Tilos in the Dodecanese is located between Kos and Rhodes with mass tourism not really a factor. You can visit on a yacht charter and you will find nice beaches and small settlements. Livadia is the island’s port but the place to visit while there is Mikro Chorio, an abandoned village, now a ‘’ghost town’’. On an island with few visitors, the beaches are quiet with no real facilities.
Chalki is another place where peace and quiet is virtually guaranteed. The beaches are great and some will be entirely deserted. There is one small settlement, a port with cafes and tavernas on the promenade.
Rhodes, with its Old Town a UNESCO World Heritage site, is the largest of the Dodecanese and offers everything a tourist would want. There is a 200 kilometre coastline, a fascinating interior, good nightlife and plenty of history. It has been home to several ‘’civilisations’’ in its history and also to a former Ancient Wonder of the World though the Colossus was destroyed by an earthquake many centuries ago. The narrow streets of this walled Old Town can be crowded at times but worth visiting with the Palace of the Grand Master and the architecture of the Knights of St. John notable features.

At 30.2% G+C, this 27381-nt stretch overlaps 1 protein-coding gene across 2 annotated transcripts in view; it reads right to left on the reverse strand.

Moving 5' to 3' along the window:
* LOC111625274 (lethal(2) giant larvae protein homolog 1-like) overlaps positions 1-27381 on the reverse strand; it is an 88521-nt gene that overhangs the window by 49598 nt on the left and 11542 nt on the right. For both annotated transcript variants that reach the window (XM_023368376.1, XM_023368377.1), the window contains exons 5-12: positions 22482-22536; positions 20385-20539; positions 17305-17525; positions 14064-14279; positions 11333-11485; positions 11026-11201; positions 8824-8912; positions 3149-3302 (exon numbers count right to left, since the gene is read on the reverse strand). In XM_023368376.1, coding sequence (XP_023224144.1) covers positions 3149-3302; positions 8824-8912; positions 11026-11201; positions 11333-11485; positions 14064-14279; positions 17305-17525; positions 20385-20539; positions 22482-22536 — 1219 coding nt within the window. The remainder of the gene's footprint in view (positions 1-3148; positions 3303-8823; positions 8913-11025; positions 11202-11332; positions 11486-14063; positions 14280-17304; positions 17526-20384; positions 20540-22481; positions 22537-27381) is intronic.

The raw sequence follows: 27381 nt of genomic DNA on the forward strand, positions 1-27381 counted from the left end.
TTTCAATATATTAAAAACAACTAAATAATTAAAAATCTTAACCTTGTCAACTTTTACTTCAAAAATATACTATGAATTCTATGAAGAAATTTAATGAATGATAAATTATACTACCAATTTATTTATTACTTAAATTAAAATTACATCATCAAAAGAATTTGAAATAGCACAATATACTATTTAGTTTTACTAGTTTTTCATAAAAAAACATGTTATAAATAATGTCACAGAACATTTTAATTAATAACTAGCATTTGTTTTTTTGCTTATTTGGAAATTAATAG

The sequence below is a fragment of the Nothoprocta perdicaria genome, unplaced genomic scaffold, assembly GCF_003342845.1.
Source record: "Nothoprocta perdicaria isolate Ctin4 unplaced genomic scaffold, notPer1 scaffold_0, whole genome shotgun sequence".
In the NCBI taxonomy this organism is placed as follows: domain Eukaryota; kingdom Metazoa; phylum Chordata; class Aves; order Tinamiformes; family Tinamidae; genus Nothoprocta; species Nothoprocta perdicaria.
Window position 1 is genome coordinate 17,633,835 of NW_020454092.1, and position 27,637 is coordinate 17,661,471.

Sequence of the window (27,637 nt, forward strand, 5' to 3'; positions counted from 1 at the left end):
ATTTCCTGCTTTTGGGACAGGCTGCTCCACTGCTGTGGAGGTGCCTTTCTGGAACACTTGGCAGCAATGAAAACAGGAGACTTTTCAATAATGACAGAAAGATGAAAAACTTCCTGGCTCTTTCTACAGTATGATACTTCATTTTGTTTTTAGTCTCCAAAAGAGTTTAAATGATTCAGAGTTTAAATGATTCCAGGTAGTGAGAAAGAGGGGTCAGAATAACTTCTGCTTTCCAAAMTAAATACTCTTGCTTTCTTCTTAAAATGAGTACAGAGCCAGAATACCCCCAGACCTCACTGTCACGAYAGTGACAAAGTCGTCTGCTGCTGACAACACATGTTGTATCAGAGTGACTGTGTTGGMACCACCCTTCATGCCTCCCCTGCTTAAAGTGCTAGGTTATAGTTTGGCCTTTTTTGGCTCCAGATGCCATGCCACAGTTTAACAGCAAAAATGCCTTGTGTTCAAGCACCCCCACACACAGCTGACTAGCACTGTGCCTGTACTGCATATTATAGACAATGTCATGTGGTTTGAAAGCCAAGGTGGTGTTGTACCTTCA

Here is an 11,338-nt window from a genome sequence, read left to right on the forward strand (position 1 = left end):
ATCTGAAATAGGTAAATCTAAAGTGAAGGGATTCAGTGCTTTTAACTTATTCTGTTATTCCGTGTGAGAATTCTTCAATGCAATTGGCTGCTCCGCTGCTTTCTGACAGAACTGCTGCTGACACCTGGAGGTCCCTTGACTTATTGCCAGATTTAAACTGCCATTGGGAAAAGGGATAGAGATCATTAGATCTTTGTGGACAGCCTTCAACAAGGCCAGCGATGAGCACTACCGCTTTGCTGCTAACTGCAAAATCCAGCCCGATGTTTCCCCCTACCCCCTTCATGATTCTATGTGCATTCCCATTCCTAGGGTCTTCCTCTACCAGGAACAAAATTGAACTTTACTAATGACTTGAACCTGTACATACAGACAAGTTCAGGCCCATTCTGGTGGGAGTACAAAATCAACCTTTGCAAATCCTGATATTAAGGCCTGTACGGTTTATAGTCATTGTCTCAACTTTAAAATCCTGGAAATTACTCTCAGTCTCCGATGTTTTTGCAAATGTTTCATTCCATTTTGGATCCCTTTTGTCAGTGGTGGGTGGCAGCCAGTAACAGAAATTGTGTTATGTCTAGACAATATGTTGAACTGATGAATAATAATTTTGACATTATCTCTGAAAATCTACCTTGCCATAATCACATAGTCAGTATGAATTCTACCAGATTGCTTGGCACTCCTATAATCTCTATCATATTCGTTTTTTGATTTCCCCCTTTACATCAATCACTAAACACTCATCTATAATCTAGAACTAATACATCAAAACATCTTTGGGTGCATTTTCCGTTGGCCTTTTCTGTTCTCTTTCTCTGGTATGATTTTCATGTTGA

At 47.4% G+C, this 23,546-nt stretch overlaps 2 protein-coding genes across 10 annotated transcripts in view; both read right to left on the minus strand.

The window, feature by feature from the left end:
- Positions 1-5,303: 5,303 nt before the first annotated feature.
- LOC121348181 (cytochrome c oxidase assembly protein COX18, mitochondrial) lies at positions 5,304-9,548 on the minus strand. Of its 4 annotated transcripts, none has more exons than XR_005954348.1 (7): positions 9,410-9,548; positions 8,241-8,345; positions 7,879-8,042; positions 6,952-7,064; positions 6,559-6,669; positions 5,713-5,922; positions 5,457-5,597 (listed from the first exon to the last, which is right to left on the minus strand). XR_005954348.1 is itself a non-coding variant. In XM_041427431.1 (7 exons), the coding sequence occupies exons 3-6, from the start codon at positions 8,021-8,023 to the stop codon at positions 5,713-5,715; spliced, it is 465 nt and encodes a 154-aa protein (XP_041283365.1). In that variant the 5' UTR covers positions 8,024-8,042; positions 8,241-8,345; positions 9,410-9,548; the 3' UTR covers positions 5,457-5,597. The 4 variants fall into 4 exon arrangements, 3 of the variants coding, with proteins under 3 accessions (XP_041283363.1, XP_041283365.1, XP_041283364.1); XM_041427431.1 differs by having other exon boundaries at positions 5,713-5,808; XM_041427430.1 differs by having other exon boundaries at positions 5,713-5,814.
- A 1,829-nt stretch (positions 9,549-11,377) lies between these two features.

Symi, off the Datca Peninsula of Turkey is another relaxing island. It is fairly small but offers plenty of chance to explore. The landscape is lovely and once back in Ano Symi there are bars and tavernas offering delicious Greek cuisine which you should try with the local wine.
One of the popular coastal stops is Datca, a small southern shore yachting stop over 75kms west of Marmaris. Datca is located in an area that provides you with many small covers along the peninsula, so you can anchor along the coastline and enjoy a swim in the privacy of your own cove. The coast is dotted with small fishing villages and farming towns, and the local tomatoes and olives are famous for their depth of taste. While visiting Datca, enjoy some local produce and maybe even ask your chef to use it as a staple ingredient.